Buddy: Last Call For The Quiet Life

Describing their music as “wimpycore,” Los Angeles indie rock outfit Buddy recently released their second album, Last Call For The Quiet Life. A record with a multitude of elements but grounded in a very set style, the album is the evolution of a musical project that started off years ago as purely acoustic. Growing in volume and energy, the band has added to its sound several keyboards, synthesizers, electric guitar, and an up-tempo vibe that infuses itself with soulful indie pop, with delicate but noticeable shades of post-rock added to accentuate a wistful and wandering vibe.

The record consists for the most part of a series of pop songs with a somewhat underground persuasion, with a slew of different instruments uniformly projecting a very melancholic mood. Layered together are often acoustic guitar, background walls of keyboard, tinkering electronics, and a shower of electric guitar with resonant hints of post-rock and the indie pioneers of old. This is best noticeable on tracks such as the opener “Weak Currents,” the piano/synth ballad “Anchor,” and the soulful closing oddity “Scrap Metal.” But for all its soulfulness and melodic layers, there is also a prevalent accompaniment of up-tempo rock as the foundation of several songs, such as the track “Bad Advice (Behind It),” the infectious “Fault Lines,” and the more explosive “Frames Per Second.” Together, these elements infuse to deliver a sound that combines the emotional insight of singer-songwriter music, the melodic soundscapes of post-rock, and the energy and infectiousness of indie pop.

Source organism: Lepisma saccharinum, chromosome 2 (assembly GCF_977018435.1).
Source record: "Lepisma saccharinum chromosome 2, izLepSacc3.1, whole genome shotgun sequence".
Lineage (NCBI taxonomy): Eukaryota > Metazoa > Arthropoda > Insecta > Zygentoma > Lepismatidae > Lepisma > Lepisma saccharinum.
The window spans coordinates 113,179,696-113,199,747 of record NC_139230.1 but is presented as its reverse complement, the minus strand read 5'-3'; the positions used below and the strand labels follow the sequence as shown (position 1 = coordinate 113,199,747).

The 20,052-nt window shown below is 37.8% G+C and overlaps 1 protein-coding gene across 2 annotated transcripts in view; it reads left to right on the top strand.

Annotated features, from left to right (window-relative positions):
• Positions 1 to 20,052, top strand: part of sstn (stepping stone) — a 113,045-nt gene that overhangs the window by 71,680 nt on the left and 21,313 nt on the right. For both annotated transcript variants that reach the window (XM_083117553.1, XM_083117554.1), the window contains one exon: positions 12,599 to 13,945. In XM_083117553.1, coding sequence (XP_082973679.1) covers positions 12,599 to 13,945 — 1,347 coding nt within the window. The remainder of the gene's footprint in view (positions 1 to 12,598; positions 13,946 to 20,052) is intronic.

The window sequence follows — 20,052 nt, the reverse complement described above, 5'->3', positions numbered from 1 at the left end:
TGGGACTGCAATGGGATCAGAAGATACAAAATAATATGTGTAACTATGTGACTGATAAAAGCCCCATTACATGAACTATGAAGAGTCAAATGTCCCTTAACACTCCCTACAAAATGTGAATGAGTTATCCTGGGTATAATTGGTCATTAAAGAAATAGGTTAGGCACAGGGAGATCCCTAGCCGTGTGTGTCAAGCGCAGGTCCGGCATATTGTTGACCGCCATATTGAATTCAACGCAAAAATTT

If Buddy’s music can be truly described as “wimpy,” then I don’t want to be tough (forgive me, Merle Haggard). Last Call For The Quiet Life is a masterful and extremely engaging work of pop music, with fresh and catchy pieces and a versatility that constantly prevents it from overindulging in sappiness. A textbook indie record that hopefully won’t take as long to be followed by a third release.

In A Word: Extraordinary